What did I do? I ate small portions towards the end and made sure to ask for an enema as soon as I was sent into triage prior to being admitted. I then asked for an enema after being admitted. (side note: you can not have an enema after you have received an epidural, so if you are planning one make sure to ask for it ASAP) Enemas are not as common as they use to be. Articles will tell you there is no real proof that they reduce your chances, but honestly once you have undergone an actual enema there is just no way you could think that.
The low down on an enema: 1) tech fills up a whole bucket with water; 2) tech inserts one end of a tube into the bucket and the other end in your anus; 3) you clench and take in as much water as possible; 4) when you cannot take on any more, you clench and run like the wind to the bathroom, sit on the toilet and let goooooooo. You will sit there for a while. Now you tell me if after all that you still think you'll need to go #2. I didn't go again until 4 days after giving birth!
Pooping After Vaginal Delivery:
In one word, terrifying. What I did to make it less daunting: 1) took a stool softener, such as Colace, as soon as possible. 2) when it was time to go I took a warm wet wash cloth and applied pressure to the skin between the anus and the vaginal opening. 3) while pushing, I continued to apply pressure.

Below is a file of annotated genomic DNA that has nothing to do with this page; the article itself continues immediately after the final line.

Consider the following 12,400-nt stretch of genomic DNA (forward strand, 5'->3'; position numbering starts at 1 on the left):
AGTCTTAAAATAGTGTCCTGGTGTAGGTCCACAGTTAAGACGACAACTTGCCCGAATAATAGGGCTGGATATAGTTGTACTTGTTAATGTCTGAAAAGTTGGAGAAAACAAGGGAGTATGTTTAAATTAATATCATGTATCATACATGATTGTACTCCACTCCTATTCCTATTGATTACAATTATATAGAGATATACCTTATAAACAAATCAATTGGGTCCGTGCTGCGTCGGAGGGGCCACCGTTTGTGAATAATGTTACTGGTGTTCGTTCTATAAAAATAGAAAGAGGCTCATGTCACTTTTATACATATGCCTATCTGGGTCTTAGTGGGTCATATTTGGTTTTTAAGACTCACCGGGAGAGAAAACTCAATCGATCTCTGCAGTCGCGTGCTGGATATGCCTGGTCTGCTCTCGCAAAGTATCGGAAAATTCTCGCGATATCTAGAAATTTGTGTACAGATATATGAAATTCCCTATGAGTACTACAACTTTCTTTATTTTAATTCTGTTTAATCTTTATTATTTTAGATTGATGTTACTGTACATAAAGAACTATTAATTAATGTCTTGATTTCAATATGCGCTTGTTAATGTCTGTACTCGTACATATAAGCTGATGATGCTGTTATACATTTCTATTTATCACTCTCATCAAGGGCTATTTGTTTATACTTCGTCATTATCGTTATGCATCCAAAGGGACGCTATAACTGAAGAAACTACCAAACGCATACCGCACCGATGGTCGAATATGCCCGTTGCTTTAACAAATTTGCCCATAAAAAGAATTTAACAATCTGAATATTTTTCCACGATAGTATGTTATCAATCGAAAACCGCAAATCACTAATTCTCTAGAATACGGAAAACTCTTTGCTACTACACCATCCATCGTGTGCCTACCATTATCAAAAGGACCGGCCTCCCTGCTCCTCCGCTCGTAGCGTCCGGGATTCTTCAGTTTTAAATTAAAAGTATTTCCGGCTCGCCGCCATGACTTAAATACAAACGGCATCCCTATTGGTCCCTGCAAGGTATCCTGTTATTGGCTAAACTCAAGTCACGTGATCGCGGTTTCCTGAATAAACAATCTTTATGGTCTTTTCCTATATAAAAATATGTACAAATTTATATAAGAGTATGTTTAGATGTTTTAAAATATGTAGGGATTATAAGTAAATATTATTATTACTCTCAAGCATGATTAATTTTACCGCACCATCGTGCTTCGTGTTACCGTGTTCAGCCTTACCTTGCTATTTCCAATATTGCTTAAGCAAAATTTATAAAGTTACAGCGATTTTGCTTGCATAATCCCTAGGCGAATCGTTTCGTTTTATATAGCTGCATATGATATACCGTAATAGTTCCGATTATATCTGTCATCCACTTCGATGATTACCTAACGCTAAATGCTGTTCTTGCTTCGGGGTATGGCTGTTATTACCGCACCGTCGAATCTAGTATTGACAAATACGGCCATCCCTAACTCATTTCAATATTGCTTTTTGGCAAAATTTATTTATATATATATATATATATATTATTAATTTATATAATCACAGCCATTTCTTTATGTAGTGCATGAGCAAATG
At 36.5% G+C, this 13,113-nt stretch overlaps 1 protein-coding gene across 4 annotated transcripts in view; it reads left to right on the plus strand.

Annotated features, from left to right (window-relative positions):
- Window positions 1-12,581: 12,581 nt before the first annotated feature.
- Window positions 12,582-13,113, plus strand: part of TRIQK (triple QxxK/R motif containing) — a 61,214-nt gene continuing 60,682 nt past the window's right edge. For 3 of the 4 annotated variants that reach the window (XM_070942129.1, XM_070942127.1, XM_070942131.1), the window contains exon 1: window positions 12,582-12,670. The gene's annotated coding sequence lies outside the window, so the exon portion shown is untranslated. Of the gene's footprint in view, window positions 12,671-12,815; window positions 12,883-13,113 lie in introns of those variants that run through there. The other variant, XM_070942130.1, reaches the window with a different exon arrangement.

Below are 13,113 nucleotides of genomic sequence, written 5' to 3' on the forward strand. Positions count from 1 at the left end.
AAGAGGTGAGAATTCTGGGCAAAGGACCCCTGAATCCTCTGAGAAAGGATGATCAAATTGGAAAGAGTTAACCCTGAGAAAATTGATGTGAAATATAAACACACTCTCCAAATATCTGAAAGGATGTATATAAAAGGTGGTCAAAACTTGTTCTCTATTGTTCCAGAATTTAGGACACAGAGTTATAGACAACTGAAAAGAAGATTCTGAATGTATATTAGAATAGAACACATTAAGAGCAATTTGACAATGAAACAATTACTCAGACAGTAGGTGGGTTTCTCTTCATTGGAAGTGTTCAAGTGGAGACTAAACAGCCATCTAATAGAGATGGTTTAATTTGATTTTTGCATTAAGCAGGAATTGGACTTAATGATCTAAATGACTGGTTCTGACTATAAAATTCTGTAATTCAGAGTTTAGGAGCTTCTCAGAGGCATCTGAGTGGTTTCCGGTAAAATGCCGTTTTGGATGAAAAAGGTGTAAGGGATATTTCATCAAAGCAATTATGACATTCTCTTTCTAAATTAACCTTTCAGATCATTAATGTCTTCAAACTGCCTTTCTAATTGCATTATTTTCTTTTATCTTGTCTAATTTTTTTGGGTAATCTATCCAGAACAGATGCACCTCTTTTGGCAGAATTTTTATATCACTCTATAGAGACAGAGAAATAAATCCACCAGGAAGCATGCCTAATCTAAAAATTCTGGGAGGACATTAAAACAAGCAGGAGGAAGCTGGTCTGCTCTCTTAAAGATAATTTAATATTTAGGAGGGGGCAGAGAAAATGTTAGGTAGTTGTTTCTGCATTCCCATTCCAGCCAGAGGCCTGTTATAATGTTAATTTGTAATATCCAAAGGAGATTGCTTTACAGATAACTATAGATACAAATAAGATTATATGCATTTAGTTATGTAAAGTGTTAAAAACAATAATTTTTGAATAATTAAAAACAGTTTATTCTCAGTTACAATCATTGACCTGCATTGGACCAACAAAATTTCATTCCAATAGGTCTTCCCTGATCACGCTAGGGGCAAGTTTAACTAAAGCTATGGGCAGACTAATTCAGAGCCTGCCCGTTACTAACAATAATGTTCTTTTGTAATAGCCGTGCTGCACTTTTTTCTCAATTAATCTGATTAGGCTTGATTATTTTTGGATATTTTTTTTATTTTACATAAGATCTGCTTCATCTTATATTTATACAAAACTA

You will probably want to set up a station near the toilet with your numbing spray, heavy duty pads, extra underwear, peri bottles, bottom balm, and wash cloths. As for urinating, they will tell you to use the peri bottle to squirt water onto your hoohaa then tap with toilet paper. If you have stitches, this will be a nightmare. The paper sticks to you so I would recommend patting with a dry wash cloth.
I hope this was an insightful post for you. Feel free to leave me any questions in the comments below. If you liked the post, don't forget to subscribe and become a part of our online #momtribe.